Among those that he believes have potential is Les Contamines, which 46 years ago was described by the Time Off guide as an "unspoilt village [which] should resist ruin for half a decade". Outside the core of those committed to France, Austria and other traditional destination, plus others who are constrained by their means to ski – often very happily – in budget destinations such as Bulgaria, Popovich says there is an "outer ring" of skiers who are relatively promiscuous. He guesses that they make up 10 per cent or more of the market. They are happy to experiment, either through a desire for discovery or a belief that bargains lie off the beaten track.

In his new job this outer ring is particularly important, since Ski Dream is a bespoke tour operator with a speciality in the more rarified resorts of North America; to its credit, it offers ski holidays in Oregon, which is about as close to heaven as the US gets these days. Unfortunately, it is the bargain-hunters who now get all the attention, rather than the ski explorers. In better times, a dozen years ago, the then marketing director of Crystal (now the boss of Inghams and its associated companies) described going into uncharted ski areas in terms that made it sound like a crusade. "It makes a statement about the sort of company we are," Andy Perrin said.

"Our customers are people who choose to do something more exciting than lie on the beach for a week. The big tour operators, for whom skiing is only a small part of their business, tend to concentrate on a few established resorts where the volume is high. That's the bankers' approach to ski operating; it's not ours."

The suggestion that banks might favour skiing rather than hedging, and the very idea of bankers being over-cautious, shows how far we have come since then; so, too, does the fact that in that season, 1997/98, Crystal added to its programme holidays to Gudauri in Georgia, located at 2,123m in the Caucasus. It had just five lifts but also seven lift-off points for heli-skiing shuttles. The holidays were priced – at between £1,200 and £2,200 per week – according to the accumulated length of ski descents, to a maximum of 20,000m vertical. The only innovation of recent years anywhere near as bold as that was the launch, in 2006, of ski packages to Japan.

This time (Japan had been offered before, unsuccessfully) it was Inghams that made the running, with a week's package to Niseko and Rusutsu at the reasonably accessible price of just under £1,000. What made this possible, it was said at the time, was a combination of a weak yen, spare capacity on JAL flights, and a downturn in the popularity of winter sports in the home market.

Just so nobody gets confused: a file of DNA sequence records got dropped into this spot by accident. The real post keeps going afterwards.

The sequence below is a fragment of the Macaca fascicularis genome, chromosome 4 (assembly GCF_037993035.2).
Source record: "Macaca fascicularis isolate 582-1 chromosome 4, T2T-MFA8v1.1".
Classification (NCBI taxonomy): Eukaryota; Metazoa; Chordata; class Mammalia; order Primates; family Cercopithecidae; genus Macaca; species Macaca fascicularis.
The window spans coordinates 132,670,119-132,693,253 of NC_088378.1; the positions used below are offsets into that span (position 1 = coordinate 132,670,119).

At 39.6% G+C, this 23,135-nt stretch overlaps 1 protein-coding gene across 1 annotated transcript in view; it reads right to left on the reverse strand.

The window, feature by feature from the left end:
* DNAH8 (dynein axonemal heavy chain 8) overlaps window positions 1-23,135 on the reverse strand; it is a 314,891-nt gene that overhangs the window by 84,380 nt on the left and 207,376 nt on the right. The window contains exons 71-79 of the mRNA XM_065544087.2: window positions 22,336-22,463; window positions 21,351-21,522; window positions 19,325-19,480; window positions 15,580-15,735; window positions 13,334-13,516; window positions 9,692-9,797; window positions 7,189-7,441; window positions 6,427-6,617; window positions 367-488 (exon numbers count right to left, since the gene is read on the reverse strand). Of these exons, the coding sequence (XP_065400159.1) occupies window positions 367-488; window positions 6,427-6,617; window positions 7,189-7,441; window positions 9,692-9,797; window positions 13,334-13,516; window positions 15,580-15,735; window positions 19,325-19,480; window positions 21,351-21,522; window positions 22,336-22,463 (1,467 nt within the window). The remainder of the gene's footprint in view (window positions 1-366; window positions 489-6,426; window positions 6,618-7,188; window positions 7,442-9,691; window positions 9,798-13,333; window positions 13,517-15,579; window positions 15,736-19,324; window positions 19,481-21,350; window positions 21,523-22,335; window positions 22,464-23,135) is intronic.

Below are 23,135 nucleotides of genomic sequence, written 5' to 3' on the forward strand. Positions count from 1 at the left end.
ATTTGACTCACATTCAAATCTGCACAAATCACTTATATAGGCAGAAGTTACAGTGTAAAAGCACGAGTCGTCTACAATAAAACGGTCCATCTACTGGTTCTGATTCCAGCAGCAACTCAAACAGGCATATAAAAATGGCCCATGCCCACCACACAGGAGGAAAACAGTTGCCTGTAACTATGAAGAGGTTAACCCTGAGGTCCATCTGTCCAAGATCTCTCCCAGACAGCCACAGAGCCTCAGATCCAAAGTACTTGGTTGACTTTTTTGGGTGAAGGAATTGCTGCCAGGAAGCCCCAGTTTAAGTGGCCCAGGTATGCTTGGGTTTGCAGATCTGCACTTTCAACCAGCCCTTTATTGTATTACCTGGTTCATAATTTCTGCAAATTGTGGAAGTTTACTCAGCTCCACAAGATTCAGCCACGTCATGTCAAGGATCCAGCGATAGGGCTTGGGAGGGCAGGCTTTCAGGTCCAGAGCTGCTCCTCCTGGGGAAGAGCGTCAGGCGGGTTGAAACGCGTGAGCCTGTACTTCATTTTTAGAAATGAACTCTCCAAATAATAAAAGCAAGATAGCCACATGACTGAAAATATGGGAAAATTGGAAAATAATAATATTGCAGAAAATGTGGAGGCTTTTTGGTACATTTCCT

Conditions have changed, and the holidays have doubled in price; but Crystal's Japanese programme survives: Niseko and Rusutsu led off early editions of its 2010/11 brochure.

The success of Japan is remarkable: Michael Bennet of the leading independent tour operator Ski Independence says of his company's programme there that "everybody comes back saying how great it is". Can we expect any such surprises in the immediate future, perhaps closer to home? Most of the candidates are flawed, unfortunately. Greece has more than 20 ski areas, and Mounts Helmos (with skiing up to 2,340m) and Parnassus look promising; but comments in ski guides such as "call before you set out to check that resorts are open" don't inspire confidence.

Morocco has keenly priced skiing (less than £20 a day for a lift pass and equipment) at Oukaimeden, near Marrakech in the Atlas mountains; but skiing in North Africa, even on slopes as high as 3,250m, is a hard sell. Turkey – another place in which I have not yet skied – is a possibility. It has more than a dozen sizeable resorts, among them Palandoken, which was in the Inghams brochure for 2001/02 but was dropped after 9/11. Just 10 minutes from Erzurum airport, the Palandoken ski area has slopes rising to 3,176m, and an FIS-approved race piste which will be used for the universities' world championship this season.

And the Turkish government is bullish about skiing, having announced at the beginning of this year a seemingly far-fetched plan for the creation of 40 new ski areas. The dark horse is Russia. It, too, plans to invest in skiing: £10bn is apparently earmarked for the construction of five resorts in the Caucasus in a project called "Altitude 5,642", a reference to the altitude in metres at the peak of nearby Mount Elbrus, Europe's highest mountain. The 2014 Winter Olympics will take place at Sochi, also in the Caucasus; and both Prime Minister Putin and President Medvedev are skiers. Probably Russia should not be on that list of places where you are never going to ski.